The process is underway to appoint experts to the Intergovernmental Science-Policy Platform on Biodiversity and Ecosystem Services (IPBES). Norwegian researchers have the chance to play a role when the panel is to present a global, scientific basis for the value of nature and the loss of biodiversity.
The loss of biodiversity is a global challenge that can damage ecosystems that provide people with several vital services such as food, clean water, building materials, and protection from the elements.
The loss of biodiversity can ultimately undermine our welfare, not least the welfare of the most impoverished people on the planet. There is thus a need for more scientific knowledge about the importance of nature, what happens in nature, why this happens, and what can be done to hinder the destruction of nature.
The Intergovernmental Science-Policy Platform on Biodiversity and Ecosystem Services (IPBES) was formally established in April 2012.
The IPBES aims to summarize knowledge on biodiversity and ecosystem services and disseminate such knowledge as a tool for policy makers.
The work begins in earnest in 2014, and the process is now underway of finding experts who will participate in this work.
The Norwegian Environment Agency is the national point of contact for the IPBES.
Knowledge is the key to making decisions and implementing measures that can reverse the negative trend in global biodiversity. This is why most of the world’s countries have combined forces to establish the IPBES.
The independent scientific panel aims to review all relevant international research in this area in order to present a common, global scientific basis.
The panel works in parallel to the Intergovernmental Panel on Climate Change (IPCC) and will commence its work in earnest this spring. Researchers are now being appointed to participate in this work.
“This is a golden opportunity for Norwegian researchers who can contribute key competence,” says Ellen Hambro, director of the Norwegian Environment Agency. “The IPBES will be instrumental in producing the scientific basis for countering the loss of biodiversity, and Norwegian researchers should seize the opportunity to participate.”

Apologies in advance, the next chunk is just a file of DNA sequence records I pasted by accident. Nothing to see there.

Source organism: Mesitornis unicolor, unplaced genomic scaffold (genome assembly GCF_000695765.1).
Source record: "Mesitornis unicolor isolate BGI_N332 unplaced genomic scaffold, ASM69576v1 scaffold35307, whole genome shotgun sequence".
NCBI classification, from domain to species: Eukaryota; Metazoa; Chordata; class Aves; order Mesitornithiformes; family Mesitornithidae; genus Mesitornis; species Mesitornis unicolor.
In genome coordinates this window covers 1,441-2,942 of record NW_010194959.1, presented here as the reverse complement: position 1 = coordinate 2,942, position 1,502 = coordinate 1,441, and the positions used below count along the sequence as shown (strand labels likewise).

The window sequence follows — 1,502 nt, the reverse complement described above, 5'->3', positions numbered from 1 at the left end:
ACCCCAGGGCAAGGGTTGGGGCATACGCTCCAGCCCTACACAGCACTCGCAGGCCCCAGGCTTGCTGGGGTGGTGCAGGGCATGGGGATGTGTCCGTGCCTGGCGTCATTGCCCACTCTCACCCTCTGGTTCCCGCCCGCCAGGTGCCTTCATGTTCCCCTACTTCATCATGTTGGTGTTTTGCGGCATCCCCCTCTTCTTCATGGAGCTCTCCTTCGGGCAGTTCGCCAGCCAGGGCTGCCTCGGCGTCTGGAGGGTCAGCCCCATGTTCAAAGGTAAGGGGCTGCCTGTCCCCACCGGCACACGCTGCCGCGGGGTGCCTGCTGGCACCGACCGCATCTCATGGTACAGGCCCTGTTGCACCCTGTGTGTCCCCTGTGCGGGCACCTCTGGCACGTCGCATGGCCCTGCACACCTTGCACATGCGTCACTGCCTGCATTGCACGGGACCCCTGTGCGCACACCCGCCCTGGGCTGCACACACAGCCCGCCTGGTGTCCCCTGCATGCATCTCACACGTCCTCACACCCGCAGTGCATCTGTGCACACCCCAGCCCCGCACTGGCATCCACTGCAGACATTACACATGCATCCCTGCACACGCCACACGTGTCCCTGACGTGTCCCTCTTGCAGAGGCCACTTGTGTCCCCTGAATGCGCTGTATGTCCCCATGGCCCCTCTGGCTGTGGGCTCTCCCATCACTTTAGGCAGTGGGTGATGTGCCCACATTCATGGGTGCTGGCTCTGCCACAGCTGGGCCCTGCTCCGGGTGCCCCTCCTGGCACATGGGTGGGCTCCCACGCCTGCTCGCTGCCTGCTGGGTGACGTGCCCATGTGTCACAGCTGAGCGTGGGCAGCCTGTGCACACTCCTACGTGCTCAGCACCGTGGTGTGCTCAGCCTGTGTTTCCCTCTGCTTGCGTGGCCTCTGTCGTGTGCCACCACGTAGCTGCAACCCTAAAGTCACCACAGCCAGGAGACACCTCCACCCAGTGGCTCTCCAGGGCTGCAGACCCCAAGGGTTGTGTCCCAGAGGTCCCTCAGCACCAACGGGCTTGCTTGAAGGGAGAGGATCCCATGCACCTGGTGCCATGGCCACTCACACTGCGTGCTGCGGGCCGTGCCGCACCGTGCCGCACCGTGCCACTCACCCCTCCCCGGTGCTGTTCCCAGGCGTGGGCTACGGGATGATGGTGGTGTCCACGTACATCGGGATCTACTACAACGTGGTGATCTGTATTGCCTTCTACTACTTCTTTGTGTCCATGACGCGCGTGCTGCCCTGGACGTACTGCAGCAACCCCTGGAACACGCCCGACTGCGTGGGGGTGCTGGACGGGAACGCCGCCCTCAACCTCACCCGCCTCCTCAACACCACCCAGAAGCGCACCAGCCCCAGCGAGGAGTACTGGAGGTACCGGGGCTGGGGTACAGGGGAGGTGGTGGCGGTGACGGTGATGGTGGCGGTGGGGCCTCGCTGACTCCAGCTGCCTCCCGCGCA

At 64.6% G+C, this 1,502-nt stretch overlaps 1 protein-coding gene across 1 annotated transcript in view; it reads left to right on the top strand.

Work will commence this spring on producing several topical and methodological studies as well as a set of guidelines for regional and global studies. Moreover, three work groups are to study traditional and local knowledge, capacity building, and knowledge and data, respectively. The process of recruiting researchers for this work is now ongoing.
The nomination process follows the practice established by the IPCC.
“Norway has many excellent researchers who participate in the work for the IPCC. We hope that many excellent Norwegian researchers will also make an effort for the recently founded IPBES,” says Ellen Hambro, director of the Norwegian Environment Agency.
In Norway it is the Research Council of Norway that has called for researchers to be nominated for the IPBES, with 10 February as the submission deadline. The Research Council will then review the nominations and consult the Norwegian Environment Agency before submitting a list of candidates to the IPBES secretariat.
“By participating, researchers and their institutions gain access to invaluable international networks of researchers,” notes Hambro. “I therefore expect that many researchers will express their interest in participating.”
It is the IPBES Multidisciplinary Expert Panel (MEP) that will select which researchers, nominated from the entire world, who will be allowed to participate in the panel’s work. The selection criteria include the experts’ qualifications, the need for a wide range of professional competence, and aspects such as geographical and gender balance.
The final decision concerning the participants will be made during March.